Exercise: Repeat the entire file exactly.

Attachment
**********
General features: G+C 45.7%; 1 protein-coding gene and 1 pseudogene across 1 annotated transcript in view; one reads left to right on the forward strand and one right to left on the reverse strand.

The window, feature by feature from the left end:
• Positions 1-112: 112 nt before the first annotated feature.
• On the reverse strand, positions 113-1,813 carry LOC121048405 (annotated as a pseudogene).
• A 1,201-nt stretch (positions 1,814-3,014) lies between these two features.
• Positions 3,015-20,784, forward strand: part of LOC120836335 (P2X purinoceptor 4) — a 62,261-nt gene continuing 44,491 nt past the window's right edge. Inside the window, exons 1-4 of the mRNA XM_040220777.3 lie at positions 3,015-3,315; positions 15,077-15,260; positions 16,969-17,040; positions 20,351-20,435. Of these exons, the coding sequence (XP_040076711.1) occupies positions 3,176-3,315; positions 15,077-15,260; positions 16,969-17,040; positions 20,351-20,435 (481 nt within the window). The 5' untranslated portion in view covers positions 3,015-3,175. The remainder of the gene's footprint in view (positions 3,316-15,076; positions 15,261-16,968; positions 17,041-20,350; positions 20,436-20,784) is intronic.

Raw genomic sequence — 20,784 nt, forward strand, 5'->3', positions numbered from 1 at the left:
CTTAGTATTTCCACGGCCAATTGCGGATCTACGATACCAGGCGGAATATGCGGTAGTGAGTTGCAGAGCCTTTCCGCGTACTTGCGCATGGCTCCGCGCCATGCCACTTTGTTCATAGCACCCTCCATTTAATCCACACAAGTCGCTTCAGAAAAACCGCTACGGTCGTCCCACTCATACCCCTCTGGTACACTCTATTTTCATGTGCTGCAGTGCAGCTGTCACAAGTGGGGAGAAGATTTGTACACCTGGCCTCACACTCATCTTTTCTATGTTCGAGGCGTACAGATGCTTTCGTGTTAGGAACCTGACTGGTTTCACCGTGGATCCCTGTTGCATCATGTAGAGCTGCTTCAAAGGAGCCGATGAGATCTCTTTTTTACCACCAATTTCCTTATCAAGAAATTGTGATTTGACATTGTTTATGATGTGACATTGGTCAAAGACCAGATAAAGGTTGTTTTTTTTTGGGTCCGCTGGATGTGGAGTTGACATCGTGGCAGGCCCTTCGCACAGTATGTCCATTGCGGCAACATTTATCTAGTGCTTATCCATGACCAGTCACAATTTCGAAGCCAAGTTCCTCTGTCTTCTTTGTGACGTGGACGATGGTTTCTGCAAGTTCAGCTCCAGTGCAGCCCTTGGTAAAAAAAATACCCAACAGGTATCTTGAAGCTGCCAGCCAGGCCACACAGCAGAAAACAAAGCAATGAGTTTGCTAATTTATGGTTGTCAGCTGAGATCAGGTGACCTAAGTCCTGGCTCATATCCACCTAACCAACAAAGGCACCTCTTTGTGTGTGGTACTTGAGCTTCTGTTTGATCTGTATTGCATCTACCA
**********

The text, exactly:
General features: G+C 45.7%; 1 protein-coding gene and 1 pseudogene across 1 annotated transcript in view; one reads left to right on the forward strand and one right to left on the reverse strand.

The window, feature by feature from the left end:
• Positions 1-112: 112 nt before the first annotated feature.
• On the reverse strand, positions 113-1,813 carry LOC121048405 (annotated as a pseudogene).
• A 1,201-nt stretch (positions 1,814-3,014) lies between these two features.
• Positions 3,015-20,784, forward strand: part of LOC120836335 (P2X purinoceptor 4) — a 62,261-nt gene continuing 44,491 nt past the window's right edge. Inside the window, exons 1-4 of the mRNA XM_040220777.3 lie at positions 3,015-3,315; positions 15,077-15,260; positions 16,969-17,040; positions 20,351-20,435. Of these exons, the coding sequence (XP_040076711.1) occupies positions 3,176-3,315; positions 15,077-15,260; positions 16,969-17,040; positions 20,351-20,435 (481 nt within the window). The 5' untranslated portion in view covers positions 3,015-3,175. The remainder of the gene's footprint in view (positions 3,316-15,076; positions 15,261-16,968; positions 17,041-20,350; positions 20,436-20,784) is intronic.

Raw genomic sequence — 20,784 nt, forward strand, 5'->3', positions numbered from 1 at the left:
CTTAGTATTTCCACGGCCAATTGCGGATCTACGATACCAGGCGGAATATGCGGTAGTGAGTTGCAGAGCCTTTCCGCGTACTTGCGCATGGCTCCGCGCCATGCCACTTTGTTCATAGCACCCTCCATTTAATCCACACAAGTCGCTTCAGAAAAACCGCTACGGTCGTCCCACTCATACCCCTCTGGTACACTCTATTTTCATGTGCTGCAGTGCAGCTGTCACAAGTGGGGAGAAGATTTGTACACCTGGCCTCACACTCATCTTTTCTATGTTCGAGGCGTACAGATGCTTTCGTGTTAGGAACCTGACTGGTTTCACCGTGGATCCCTGTTGCATCATGTAGAGCTGCTTCAAAGGAGCCGATGAGATCTCTTTTTTACCACCAATTTCCTTATCAAGAAATTGTGATTTGACATTGTTTATGATGTGACATTGGTCAAAGACCAGATAAAGGTTGTTTTTTTTTGGGTCCGCTGGATGTGGAGTTGACATCGTGGCAGGCCCTTCGCACAGTATGTCCATTGCGGCAACATTTATCTAGTGCTTATCCATGACCAGTCACAATTTCGAAGCCAAGTTCCTCTGTCTTCTTTGTGACGTGGACGATGGTTTCTGCAAGTTCAGCTCCAGTGCAGCCCTTGGTAAAAAAAATACCCAACAGGTATCTTGAAGCTGCCAGCCAGGCCACACAGCAGAAAACAAAGCAATGAGTTTGCTAATTTATGGTTGTCAGCTGAGATCAGGTGACCTAAGTCCTGGCTCATATCCACCTAACCAACAAAGGCACCTCTTTGTGTGTGGTACTTGAGCTTCTGTTTGATCTGTATTGCATCTACCA